Summer jam making begins

Most people traditionally associate jam making with the later stages of summer when fruits such as plums and blackberries are ripe. Of course you can always start with making strawberry jam around June, but it seems a shame not to eat the early crop fresh, or just with sugar or cream.

However, the Gooseberry is a perfect fruit to kick off the jam making early with. It’s a pretty ugly fruit, with a horrible texture and something of an acquired taste. But it makes probably the best jam out of all the fruit: tangy, sweet with a tang, and a runnier set.

This is an easy jam for first-time preservers to make and usually sets nicely. If you’re lucky, the jam will turn from green to pink as it nears it’s jammy readiness! Put into jars as soon as the heating process is over. I use a glass measuring jug (which has been sterilised too) to fill the jars. Wipe off any spills (be careful, the jars will be hot!), add wax circles and jam pot covers, then screw lid on tightly. Enjoy on fresh bread and butter but equally good on toast.

Gooseberry Jam

Gooseberry & Elderflower Jam

2lb Gooseberries
3/4 pint water
3lb Sugar (preserving if you have but ordinary will do)
Elderflowers 5-6 ‘bunches’
A piece of clean (sterilised) muslin

A preserving pan or saucepan with a heavy bottom!

Have ready 5/6 1lb jam jars that have been properly cleaned and sterilised. I run mine through the dishwasher then dry them upside down in a low oven. Wax circles are good if you have them and transparent jam pot covers seal in the freshness and protect the lids until you are ready to use. I also have a funnel which makes pouring the jam into jars so much easier. (All readily available in high street or online – just search for jam making equipment).

* Wash your elderflowers and make a bag with the muslin to put the flowers into.
* Bring gooseberries to the boil and let them simmer until soft.
* Take off the heat, then add sugar. Stir until all the sugar has dissolved (if you use a wooden spoon, you can feel if there is any undissolved).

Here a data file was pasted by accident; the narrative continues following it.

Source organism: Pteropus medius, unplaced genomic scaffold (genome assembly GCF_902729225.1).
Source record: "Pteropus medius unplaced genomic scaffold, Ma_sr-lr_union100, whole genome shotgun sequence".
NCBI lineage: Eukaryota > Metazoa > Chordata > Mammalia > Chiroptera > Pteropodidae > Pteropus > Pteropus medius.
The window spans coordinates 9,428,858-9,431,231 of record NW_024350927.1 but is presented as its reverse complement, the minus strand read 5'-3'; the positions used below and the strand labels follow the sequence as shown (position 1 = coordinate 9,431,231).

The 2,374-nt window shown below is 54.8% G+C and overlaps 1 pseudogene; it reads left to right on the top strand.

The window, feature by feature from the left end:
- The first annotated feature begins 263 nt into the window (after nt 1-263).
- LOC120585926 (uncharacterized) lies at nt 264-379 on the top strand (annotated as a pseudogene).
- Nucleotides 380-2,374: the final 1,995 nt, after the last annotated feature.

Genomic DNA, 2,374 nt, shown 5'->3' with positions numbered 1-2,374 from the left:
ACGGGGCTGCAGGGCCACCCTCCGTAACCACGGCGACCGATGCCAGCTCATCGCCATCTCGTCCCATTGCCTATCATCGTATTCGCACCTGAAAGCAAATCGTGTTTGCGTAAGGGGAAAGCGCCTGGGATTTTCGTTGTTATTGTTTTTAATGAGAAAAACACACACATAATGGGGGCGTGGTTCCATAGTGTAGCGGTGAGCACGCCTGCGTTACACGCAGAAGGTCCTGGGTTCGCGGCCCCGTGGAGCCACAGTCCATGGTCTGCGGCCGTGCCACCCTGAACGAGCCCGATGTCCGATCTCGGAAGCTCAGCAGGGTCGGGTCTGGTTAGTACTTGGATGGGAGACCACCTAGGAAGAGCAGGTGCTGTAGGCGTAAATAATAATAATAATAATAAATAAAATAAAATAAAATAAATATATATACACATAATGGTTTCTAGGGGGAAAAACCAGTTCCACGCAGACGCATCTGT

* Put back on to heat and bring to boil. Hang the muslin bag from the saucepan handle so that it is submerged in the jam.
* Simmer until you get to the jam setting point on your thermometer! If you don’t have one, use a saucer which has been in the freezer for a few minutes. Carefully, take a teaspoonful of your mix and put it onto the saucer. If, after a couple of minutes, you get ripples when you drag a spoon through, it should be ready. I always do this, even with the thermometer as sometimes it’s still a bit watery and may not set very well. You’ll notice that it starts to cling to the spoon and reduces down quite a bit once it’s ready. Remove the muslin and discard the flowers.
* Get that jam into jars!

Notes:
I added my elderflowers when the jam was nearly ready as I didn’t have any muslin, so I plucked off all the tiny flowers and threw them in right at the end. I always add less sugar as well but if you are not confident follow the recipe so that the jam sets nicely, then if you find it too sweet you can adjust the sugar next time.
Most recipes say add a knob of butter at the end to disperse the scum but I find that this disappears on its own, so I don’t add any …

Whatever you do, don’t be tempted to taste the jam when hot as it this will not have a very pleasant outcome!

Happy preserving!

Micky

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Spring Dance at Cheek2Cheek

My first event!!  I was very excited when Alison agreed that I could lay on the food for this event … a leap of faith on her part, so I was determined that she wouldn’t regret this rash decision!  The theme was ‘Venice’ so I was in my element and began planning the menu straight away.  As the dance had been planned for some time, the ticket price had already been established so I had to work within fairly tight constraints.  However, I pooled all my resources and was really pleased with the outcome.

The buffet featured 2 pasta salads, frittata (an Italian omelette full of tasty vegetables and a bacon one for the carnivores).  Basically, a quiche without the pastry so that our dancers didn’t fall asleep after their supper. Home made sausage rolls, a flaky pastry tart with vine tomatoes, mozzarella and fresh basil scattered all over.  A lovely fresh coleslaw made with red and white cabbage provided a crunchy accompaniment.  This was finished off with a lemon cheesecake topped with raspberries, and a decadent tiramisu.

Many thanks to Alison for entrusting me with providing the food for her event and I am very much looking forward to working alongside her again for the Summer Dance – 1950s cool – on 21st August 2014.  Check out her Facebook page, Cheek2Cheek Dance for more details.

Keep dancing!

Micky

p.s. Alison has also sent a lovely testimonial which you can find here – thank you Alison!